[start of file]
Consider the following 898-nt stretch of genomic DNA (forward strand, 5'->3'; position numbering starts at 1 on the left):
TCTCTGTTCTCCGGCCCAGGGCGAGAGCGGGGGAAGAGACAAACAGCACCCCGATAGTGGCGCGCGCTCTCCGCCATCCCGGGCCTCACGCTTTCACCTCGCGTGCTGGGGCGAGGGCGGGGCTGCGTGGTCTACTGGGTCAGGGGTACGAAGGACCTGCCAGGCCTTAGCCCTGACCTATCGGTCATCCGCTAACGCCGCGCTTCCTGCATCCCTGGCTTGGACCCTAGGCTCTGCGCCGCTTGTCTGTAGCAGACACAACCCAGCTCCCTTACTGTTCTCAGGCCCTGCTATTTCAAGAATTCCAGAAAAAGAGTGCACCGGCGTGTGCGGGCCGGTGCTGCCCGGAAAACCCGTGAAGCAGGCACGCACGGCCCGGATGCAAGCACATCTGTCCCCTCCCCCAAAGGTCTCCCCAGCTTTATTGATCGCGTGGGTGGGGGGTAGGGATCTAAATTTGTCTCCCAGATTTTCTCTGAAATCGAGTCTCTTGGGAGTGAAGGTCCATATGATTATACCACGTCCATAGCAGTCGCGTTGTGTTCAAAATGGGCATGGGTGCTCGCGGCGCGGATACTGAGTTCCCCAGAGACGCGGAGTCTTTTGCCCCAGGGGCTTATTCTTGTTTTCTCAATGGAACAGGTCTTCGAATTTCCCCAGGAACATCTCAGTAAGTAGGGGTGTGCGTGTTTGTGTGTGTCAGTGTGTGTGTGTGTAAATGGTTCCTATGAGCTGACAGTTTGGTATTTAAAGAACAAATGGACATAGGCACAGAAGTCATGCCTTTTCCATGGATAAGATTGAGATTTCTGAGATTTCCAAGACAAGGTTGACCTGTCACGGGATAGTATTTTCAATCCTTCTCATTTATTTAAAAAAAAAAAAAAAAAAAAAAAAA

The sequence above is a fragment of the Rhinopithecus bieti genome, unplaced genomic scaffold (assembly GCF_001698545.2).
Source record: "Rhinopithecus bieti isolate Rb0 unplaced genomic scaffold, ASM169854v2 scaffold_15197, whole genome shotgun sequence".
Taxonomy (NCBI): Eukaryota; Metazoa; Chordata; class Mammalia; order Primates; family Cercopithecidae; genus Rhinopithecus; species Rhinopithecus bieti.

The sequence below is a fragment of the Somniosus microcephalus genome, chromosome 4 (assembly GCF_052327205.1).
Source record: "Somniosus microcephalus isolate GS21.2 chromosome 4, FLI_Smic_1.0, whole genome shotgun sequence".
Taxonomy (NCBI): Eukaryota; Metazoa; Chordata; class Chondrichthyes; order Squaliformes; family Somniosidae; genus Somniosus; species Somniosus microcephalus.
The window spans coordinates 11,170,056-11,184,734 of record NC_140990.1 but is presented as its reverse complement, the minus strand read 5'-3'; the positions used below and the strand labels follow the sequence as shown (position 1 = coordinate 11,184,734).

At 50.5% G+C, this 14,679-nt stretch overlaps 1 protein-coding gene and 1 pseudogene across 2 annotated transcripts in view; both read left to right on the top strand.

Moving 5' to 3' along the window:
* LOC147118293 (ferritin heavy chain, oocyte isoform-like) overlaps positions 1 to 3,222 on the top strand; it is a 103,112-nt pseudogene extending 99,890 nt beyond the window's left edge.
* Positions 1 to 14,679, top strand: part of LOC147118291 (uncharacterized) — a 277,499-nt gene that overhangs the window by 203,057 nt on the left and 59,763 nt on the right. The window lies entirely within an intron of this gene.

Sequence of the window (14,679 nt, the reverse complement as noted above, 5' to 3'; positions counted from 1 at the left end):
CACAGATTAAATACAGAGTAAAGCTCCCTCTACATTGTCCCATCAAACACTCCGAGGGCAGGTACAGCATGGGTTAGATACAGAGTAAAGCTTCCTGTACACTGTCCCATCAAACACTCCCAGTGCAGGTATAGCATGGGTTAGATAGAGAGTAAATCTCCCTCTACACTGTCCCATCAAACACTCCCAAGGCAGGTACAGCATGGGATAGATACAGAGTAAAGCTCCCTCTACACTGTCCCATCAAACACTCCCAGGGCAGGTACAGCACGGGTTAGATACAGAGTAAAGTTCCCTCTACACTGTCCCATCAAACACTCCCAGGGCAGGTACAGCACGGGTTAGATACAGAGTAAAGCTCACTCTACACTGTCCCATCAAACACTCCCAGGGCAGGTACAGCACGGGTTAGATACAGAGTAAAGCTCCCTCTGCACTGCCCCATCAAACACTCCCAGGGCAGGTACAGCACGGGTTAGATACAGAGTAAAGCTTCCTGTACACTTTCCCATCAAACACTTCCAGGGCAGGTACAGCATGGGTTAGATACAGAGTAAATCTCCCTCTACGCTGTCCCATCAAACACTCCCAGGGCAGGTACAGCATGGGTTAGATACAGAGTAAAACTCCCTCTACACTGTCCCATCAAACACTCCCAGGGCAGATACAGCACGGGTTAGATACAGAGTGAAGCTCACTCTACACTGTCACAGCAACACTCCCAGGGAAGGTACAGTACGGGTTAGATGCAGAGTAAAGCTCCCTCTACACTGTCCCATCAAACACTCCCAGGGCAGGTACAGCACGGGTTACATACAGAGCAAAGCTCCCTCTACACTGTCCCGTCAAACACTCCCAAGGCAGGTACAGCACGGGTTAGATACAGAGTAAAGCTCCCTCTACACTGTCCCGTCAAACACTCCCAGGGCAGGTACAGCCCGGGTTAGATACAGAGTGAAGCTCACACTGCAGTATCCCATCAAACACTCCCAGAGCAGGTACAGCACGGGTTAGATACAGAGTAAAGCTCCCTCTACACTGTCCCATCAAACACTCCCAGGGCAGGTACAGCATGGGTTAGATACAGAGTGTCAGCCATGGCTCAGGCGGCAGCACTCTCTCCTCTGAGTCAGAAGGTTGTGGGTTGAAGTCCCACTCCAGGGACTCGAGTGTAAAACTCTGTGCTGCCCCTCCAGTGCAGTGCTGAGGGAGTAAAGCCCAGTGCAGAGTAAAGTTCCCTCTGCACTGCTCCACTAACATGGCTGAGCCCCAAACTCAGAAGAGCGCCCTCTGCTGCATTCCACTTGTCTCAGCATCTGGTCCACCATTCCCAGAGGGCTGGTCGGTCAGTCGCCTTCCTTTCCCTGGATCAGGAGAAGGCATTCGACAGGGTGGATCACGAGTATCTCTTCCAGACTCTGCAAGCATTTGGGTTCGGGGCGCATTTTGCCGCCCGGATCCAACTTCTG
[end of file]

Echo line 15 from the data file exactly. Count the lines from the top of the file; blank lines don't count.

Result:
CACAGATTAAATACAGAGTAAAGCTCCCTCTACATTGTCCCATCAAACACTCCGAGGGCAGGTACAGCATGGGTTAGATACAGAGTAAAGCTTCCTGTACACTGTCCCATCAAACACTCCCAGTGCAGGTATAGCATGGGTTAGATAGAGAGTAAATCTCCCTCTACACTGTCCCATCAAACACTCCCAAGGCAGGTACAGCATGGGATAGATACAGAGTAAAGCTCCCTCTACACTGTCCCATCAAACACTCCCAGGGCAGGTACAGCACGGGTTAGATACAGAGTAAAGTTCCCTCTACACTGTCCCATCAAACACTCCCAGGGCAGGTACAGCACGGGTTAGATACAGAGTAAAGCTCACTCTACACTGTCCCATCAAACACTCCCAGGGCAGGTACAGCACGGGTTAGATACAGAGTAAAGCTCCCTCTGCACTGCCCCATCAAACACTCCCAGGGCAGGTACAGCACGGGTTAGATACAGAGTAAAGCTTCCTGTACACTTTCCCATCAAACACTTCCAGGGCAGGTACAGCATGGGTTAGATACAGAGTAAATCTCCCTCTACGCTGTCCCATCAAACACTCCCAGGGCAGGTACAGCATGGGTTAGATACAGAGTAAAACTCCCTCTACACTGTCCCATCAAACACTCCCAGGGCAGATACAGCACGGGTTAGATACAGAGTGAAGCTCACTCTACACTGTCACAGCAACACTCCCAGGGAAGGTACAGTACGGGTTAGATGCAGAGTAAAGCTCCCTCTACACTGTCCCATCAAACACTCCCAGGGCAGGTACAGCACGGGTTACATACAGAGCAAAGCTCCCTCTACACTGTCCCGTCAAACACTCCCAAGGCAGGTACAGCACGGGTTAGATACAGAGTAAAGCTCCCTCTACACTGTCCCGTCAAACACTCCCAGGGCAGGTACAGCCCGGGTTAGATACAGAGTGAAGCTCACACTGCAGTATCCCATCAAACACTCCCAGAGCAGGTACAGCACGGGTTAGATACAGAGTAAAGCTCCCTCTACACTGTCCCATCAAACACTCCCAGGGCAGGTACAGCATGGGTTAGATACAGAGTGTCAGCCATGGCTCAGGCGGCAGCACTCTCTCCTCTGAGTCAGAAGGTTGTGGGTTGAAGTCCCACTCCAGGGACTCGAGTGTAAAACTCTGTGCTGCCCCTCCAGTGCAGTGCTGAGGGAGTAAAGCCCAGTGCAGAGTAAAGTTCCCTCTGCACTGCTCCACTAACATGGCTGAGCCCCAAACTCAGAAGAGCGCCCTCTGCTGCATTCCACTTGTCTCAGCATCTGGTCCACCATTCCCAGAGGGCTGGTCGGTCAGTCGCCTTCCTTTCCCTGGATCAGGAGAAGGCATTCGACAGGGTGGATCACGAGTATCTCTTCCAGACTCTGCAAGCATTTGGGTTCGGGGCGCATTTTGCCGCCCGGATCCAACTTCTG